Curated by Antonia Alampi
Participating artists Ibrahim Mahama
Rooted in colonial times, many monuments and memorials in the public space today are still sending out messages of racism and male white dominance into the world. This raises questions concerning how we should deal with this heritage and its associated history. Is it enough to install plaques providing textual context, or should these monuments instead be removed from the public space and relocated within the walls of museums? Furthermore, how can we address the stories the monuments don’t tell and give space to the people that have been misrepresented, or never represented at all?
On Monumental Silences by Ghanaian artist Ibrahim Mahama responds to these questions, by engaging with the infamous sculpture of Father Constant de Deken by Jean-Marie Hérain in Wilrijk, one of the most violent images still present in the City of Antwerp’s public space and encompassing the ugly basis of colonial ideology. A fully-dressed Belgian man looks towards the sky, his knee bent over a half-naked Congolese slave who looks up to the white man with gratitude: a fictitious narrative about Belgians bringing civilization to the colonies, entirely denying the Belgian history of slavery and the violent exploitation of the Congo.
Ibrahim Mahama made two sculptures: one is a copy of the sculpture of De Deken in rubber, a material that symbolises Europe’s exploitation of its colonies; the other is a reimagined version of it in clay, a material that is usually used only to make temporary models, that here speaks of the necessity to continue questioning monuments on a permanent basis. This reimagined version took on its new form during a performative intervention on 16 January 2018 by the artist together with the public, in the context of a moderated debate with historian and expert on diversity and inclusion Omar Ba. The sculpture has thus been recreated as a future monument that holds a critical position with respect to the original monument of Father De Deken. History thus becomes something malleable that can be acted upon.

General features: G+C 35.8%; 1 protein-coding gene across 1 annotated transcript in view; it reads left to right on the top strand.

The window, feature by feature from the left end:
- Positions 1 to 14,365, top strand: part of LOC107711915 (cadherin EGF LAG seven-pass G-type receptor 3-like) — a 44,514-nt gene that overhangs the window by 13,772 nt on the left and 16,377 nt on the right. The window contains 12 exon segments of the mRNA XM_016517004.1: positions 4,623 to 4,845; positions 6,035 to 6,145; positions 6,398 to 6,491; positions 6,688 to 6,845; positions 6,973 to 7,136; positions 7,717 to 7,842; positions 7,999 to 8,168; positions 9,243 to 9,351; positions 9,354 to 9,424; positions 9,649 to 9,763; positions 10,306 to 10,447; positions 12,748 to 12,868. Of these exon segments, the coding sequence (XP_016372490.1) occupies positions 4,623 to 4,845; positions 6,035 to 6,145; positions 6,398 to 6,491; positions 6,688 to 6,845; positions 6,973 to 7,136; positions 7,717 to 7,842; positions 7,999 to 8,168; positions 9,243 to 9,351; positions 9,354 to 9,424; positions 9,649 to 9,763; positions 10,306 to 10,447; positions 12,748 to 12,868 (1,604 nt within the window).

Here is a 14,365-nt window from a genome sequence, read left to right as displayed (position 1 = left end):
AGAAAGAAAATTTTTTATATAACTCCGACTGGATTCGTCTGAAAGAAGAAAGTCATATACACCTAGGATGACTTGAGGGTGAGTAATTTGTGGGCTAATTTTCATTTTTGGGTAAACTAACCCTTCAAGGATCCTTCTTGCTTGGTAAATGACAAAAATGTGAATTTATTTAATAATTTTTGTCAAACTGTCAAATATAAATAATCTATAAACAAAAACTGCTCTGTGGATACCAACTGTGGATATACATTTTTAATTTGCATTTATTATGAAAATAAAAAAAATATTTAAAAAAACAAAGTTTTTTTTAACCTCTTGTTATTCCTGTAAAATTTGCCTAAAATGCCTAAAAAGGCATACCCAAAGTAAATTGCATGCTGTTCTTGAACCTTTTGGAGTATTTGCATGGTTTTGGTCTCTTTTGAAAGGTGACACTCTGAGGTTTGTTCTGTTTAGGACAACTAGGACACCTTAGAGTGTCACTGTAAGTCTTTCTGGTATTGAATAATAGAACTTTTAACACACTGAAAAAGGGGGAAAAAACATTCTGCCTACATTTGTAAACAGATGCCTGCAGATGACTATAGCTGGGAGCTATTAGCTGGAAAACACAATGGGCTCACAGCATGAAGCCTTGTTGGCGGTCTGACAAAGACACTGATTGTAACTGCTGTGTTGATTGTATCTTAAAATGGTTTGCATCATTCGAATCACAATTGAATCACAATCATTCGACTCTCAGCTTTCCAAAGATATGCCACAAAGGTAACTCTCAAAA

On Monumental Silences marks the first act in a series of interventions as part of a three-year collaboration between Extra City and the Middelheim Museum, in which the function of monuments today is critically re-assessed.
This project has been made possible thanks to the generous support of
APALAZZOGALLERY, Brescia. We would also like to thank AIR Antwerp for
their cooperation. A collaboration between Kunsthal Extra City and the Middelheim Museum.
- 'Belgium Has a Racist Monuments Problem Too—Here’s How They’re Dealing With It. Ibrahim Mahama's latest exhibition asks what Europe should do with its colonial monuments', text by Naomi Rea on artnet
Location Kunsthal Extra City - Antwerpen-Berchem, Eikelstraat 25-31, 2600 Antwerpen